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The Bat Lizard by Smnt2000 The Bat Lizard by Smnt2000

Pterosaurus had humongous crests. They really had. Huge, flamboyant, impossible crests. And among Thalassodromeus and Tupandactylus this guy surely is the anthem of weirdness.

Say hi to this nice little fellow, Nyctosaurus gracilis. I didn't know that its name means "gracile bat lizard". It doesn't look a bat at all. Nyctodactylus was a far better name. Oh well. This animal freaks me out. It's a skimmer with antlers. A freaking skimmer with freaking antlers. And, differently from other pterosaurus, it didn't have clawed fingers on its arms. I'm still not sure if it's just an error. Maybe we have just to find them. Maybe. Still, it's an impossible creature. And it surely spent a lot of time in the air. Like a frigate bird. With those little and weak legs I don't see it really walking. And if it was at least partially quadrupedal like other pterosaurs, those long arms didn't help it. God, what a weirdo.
About the reconstruction, nothing in particular to say. Except maybe the crest. I didn't draw a sail on it 'cause we don't have any proof of it. The best thing you can do, it's reading this article by Darren Naish; he explains all. Link: scienceblogs.com/tetrapodzoolo…
And the underwings are white. I don't know if it's possible, but I've always liked the Greg Paul's idea of white underwings as you can see in modern birds. It's just mimetism. I'll fix that in the future if it's wrong.

Nyctosaurus is a genus of pterodactyloid pterosaur, the remains of which have been found in the Niobrara Formation of the mid-western United States, which, during the late Cretaceous Period, was covered in an extensive shallow sea. The genus Nyctosaurus has had numerous species referred to it, though how many of these may actually be valid requires further study. At least one species possessed an extraordinarily large antler-like cranial crest. Nyctosaurus was similar in anatomy to its close relative and contemporary, Pteranodon. It had relatively long wings, similar in shape to modern seabirds. However, it was smaller overall than Pteranodon, with an adult wingspan of 2 meters and a maximum weight of about 1.86 kg. The overall body length was 37 cm. Some specimens preserve a distinctive crest, at least 55 cm tall in old adults, relatively gigantic compared to the rest of the body and over three times the length of the head. The crest is composed of two long, grooved spars, one pointed upward and the other backward, arising from a common base projecting up and back from the back of the skull. The two spars were nearly equal in length, and both were nearly as long or longer than the total length of the body. The upward-pointing crest spar was at least 42 cm long (1.3 ft) and the backward-pointing spar was at least 32 cm long (1 ft).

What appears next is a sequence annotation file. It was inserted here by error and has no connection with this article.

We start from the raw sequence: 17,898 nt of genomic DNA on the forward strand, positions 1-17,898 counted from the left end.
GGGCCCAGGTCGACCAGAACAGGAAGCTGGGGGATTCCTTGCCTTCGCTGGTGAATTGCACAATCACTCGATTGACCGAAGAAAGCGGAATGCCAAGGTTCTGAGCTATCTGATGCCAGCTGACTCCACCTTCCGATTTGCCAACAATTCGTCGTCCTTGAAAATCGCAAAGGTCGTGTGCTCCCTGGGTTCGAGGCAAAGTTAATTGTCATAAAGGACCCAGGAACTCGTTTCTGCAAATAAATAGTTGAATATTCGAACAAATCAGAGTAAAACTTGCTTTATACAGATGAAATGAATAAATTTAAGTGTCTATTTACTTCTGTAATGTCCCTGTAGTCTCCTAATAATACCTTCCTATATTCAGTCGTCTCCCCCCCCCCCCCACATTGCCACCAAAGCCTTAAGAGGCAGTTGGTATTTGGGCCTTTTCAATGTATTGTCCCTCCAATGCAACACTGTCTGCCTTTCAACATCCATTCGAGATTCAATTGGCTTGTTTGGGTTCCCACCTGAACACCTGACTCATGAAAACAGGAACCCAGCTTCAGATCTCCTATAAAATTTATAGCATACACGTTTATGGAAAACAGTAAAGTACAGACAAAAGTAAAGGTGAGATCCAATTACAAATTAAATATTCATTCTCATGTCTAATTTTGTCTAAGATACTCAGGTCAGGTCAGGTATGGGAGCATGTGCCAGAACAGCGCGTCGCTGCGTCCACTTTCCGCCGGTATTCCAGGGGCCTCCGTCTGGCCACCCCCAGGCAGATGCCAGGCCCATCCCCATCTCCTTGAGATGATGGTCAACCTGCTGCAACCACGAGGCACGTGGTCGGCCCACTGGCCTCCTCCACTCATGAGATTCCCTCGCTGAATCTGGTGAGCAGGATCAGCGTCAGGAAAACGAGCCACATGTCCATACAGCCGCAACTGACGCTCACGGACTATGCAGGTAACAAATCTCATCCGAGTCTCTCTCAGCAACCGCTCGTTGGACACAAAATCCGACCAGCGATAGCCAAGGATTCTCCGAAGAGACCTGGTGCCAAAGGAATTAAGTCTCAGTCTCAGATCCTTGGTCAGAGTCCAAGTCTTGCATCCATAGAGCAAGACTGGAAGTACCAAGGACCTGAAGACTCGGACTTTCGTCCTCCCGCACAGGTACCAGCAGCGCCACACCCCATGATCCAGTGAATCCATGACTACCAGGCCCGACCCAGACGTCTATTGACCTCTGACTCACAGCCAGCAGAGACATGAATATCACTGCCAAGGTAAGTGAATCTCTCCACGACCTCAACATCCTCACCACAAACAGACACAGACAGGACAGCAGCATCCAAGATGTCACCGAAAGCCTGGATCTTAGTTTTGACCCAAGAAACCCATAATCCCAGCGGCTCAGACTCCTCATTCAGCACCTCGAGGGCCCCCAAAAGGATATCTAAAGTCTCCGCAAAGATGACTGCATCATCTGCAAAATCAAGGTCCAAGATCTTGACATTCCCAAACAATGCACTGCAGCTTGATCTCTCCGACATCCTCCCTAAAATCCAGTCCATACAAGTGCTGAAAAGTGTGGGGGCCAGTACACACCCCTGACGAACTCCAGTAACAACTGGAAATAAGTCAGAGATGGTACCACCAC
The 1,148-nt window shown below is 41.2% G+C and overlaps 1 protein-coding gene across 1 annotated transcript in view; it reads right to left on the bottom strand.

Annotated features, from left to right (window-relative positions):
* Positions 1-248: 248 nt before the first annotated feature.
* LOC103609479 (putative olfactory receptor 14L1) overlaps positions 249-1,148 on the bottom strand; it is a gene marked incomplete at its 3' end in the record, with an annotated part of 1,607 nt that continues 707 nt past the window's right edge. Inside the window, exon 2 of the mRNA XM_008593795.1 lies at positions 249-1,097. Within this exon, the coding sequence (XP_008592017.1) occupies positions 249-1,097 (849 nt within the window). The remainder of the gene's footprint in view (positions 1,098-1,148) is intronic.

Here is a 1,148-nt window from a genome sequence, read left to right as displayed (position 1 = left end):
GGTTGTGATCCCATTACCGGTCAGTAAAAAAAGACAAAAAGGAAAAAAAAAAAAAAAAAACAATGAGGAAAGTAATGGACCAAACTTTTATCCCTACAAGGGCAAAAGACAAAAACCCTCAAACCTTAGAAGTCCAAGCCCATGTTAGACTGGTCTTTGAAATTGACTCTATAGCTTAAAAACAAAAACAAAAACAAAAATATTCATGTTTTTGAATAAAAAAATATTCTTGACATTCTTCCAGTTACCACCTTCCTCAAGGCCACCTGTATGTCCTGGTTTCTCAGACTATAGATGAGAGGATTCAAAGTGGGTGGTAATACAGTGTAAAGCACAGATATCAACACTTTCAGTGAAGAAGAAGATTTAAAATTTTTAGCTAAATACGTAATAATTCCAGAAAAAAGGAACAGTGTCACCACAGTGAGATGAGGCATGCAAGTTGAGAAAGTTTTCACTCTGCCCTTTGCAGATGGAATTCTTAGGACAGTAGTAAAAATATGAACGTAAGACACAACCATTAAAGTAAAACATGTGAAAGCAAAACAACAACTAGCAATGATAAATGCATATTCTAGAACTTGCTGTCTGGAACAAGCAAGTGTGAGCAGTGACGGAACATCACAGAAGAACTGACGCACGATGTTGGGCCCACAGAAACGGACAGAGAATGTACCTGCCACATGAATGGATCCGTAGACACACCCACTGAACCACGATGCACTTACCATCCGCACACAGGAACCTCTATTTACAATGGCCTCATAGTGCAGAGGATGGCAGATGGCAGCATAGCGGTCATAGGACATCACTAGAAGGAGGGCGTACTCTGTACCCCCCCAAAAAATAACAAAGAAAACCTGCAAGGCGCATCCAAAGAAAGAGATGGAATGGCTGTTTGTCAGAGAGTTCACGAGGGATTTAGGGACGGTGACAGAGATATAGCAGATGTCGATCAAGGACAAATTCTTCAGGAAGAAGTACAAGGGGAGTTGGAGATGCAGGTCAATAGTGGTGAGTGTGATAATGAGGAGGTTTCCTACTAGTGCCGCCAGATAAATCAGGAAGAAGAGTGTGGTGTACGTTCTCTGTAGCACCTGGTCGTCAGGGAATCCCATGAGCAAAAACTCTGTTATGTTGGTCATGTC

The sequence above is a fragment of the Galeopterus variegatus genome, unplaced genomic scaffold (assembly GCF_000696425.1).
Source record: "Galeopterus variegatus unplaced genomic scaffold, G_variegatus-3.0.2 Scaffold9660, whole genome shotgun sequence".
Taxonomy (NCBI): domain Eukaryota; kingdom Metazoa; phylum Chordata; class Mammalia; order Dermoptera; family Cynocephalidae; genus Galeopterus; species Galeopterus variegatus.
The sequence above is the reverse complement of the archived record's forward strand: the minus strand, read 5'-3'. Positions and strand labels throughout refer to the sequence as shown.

Coloured with Tria Markers and pencils. Based on blue footed boobie bird.

References: Darren Naish, John Conway, Jaime A. Headden, Greg Paul

Enjoy it!

Edit: added a better picture!

On my blog too: ktboundary-smnt2000.blogspot.i…

Ps: sorry for the colours' quality. Bad scanner.

Add a Comment: